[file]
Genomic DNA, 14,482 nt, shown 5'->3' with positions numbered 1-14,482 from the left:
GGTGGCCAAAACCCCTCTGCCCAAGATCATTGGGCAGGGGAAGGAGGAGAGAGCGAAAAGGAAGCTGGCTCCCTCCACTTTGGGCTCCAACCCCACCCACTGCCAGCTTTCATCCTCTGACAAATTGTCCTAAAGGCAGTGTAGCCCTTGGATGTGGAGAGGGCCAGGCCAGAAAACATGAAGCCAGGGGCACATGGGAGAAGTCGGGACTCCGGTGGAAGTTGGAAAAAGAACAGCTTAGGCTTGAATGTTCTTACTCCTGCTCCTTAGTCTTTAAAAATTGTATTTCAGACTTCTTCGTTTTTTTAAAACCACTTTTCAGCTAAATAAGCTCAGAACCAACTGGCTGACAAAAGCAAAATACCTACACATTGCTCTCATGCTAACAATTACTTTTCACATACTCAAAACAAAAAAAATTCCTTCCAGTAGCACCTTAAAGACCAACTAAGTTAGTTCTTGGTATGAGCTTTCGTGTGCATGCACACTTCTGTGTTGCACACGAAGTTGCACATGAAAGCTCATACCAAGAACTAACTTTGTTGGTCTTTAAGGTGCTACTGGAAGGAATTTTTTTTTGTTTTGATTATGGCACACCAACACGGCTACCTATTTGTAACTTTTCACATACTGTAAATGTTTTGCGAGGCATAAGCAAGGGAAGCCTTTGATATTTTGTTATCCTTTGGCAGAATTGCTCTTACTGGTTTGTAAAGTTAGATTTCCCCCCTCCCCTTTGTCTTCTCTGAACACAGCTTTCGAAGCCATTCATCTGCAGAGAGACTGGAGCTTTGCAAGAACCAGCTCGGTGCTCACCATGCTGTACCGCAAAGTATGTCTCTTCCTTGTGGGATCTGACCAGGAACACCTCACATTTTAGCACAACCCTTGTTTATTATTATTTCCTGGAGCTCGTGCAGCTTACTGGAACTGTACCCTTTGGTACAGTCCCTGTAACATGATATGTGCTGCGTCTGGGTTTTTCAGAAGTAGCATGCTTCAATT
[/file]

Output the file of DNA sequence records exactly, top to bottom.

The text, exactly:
Genomic DNA, 14,482 nt, shown 5'->3' with positions numbered 1-14,482 from the left:
GGTGGCCAAAACCCCTCTGCCCAAGATCATTGGGCAGGGGAAGGAGGAGAGAGCGAAAAGGAAGCTGGCTCCCTCCACTTTGGGCTCCAACCCCACCCACTGCCAGCTTTCATCCTCTGACAAATTGTCCTAAAGGCAGTGTAGCCCTTGGATGTGGAGAGGGCCAGGCCAGAAAACATGAAGCCAGGGGCACATGGGAGAAGTCGGGACTCCGGTGGAAGTTGGAAAAAGAACAGCTTAGGCTTGAATGTTCTTACTCCTGCTCCTTAGTCTTTAAAAATTGTATTTCAGACTTCTTCGTTTTTTTAAAACCACTTTTCAGCTAAATAAGCTCAGAACCAACTGGCTGACAAAAGCAAAATACCTACACATTGCTCTCATGCTAACAATTACTTTTCACATACTCAAAACAAAAAAAATTCCTTCCAGTAGCACCTTAAAGACCAACTAAGTTAGTTCTTGGTATGAGCTTTCGTGTGCATGCACACTTCTGTGTTGCACACGAAGTTGCACATGAAAGCTCATACCAAGAACTAACTTTGTTGGTCTTTAAGGTGCTACTGGAAGGAATTTTTTTTTGTTTTGATTATGGCACACCAACACGGCTACCTATTTGTAACTTTTCACATACTGTAAATGTTTTGCGAGGCATAAGCAAGGGAAGCCTTTGATATTTTGTTATCCTTTGGCAGAATTGCTCTTACTGGTTTGTAAAGTTAGATTTCCCCCCTCCCCTTTGTCTTCTCTGAACACAGCTTTCGAAGCCATTCATCTGCAGAGAGACTGGAGCTTTGCAAGAACCAGCTCGGTGCTCACCATGCTGTACCGCAAAGTATGTCTCTTCCTTGTGGGATCTGACCAGGAACACCTCACATTTTAGCACAACCCTTGTTTATTATTATTTCCTGGAGCTCGTGCAGCTTACTGGAACTGTACCCTTTGGTACAGTCCCTGTAACATGATATGTGCTGCGTCTGGGTTTTTCAGAAGTAGCATGCTTCAATT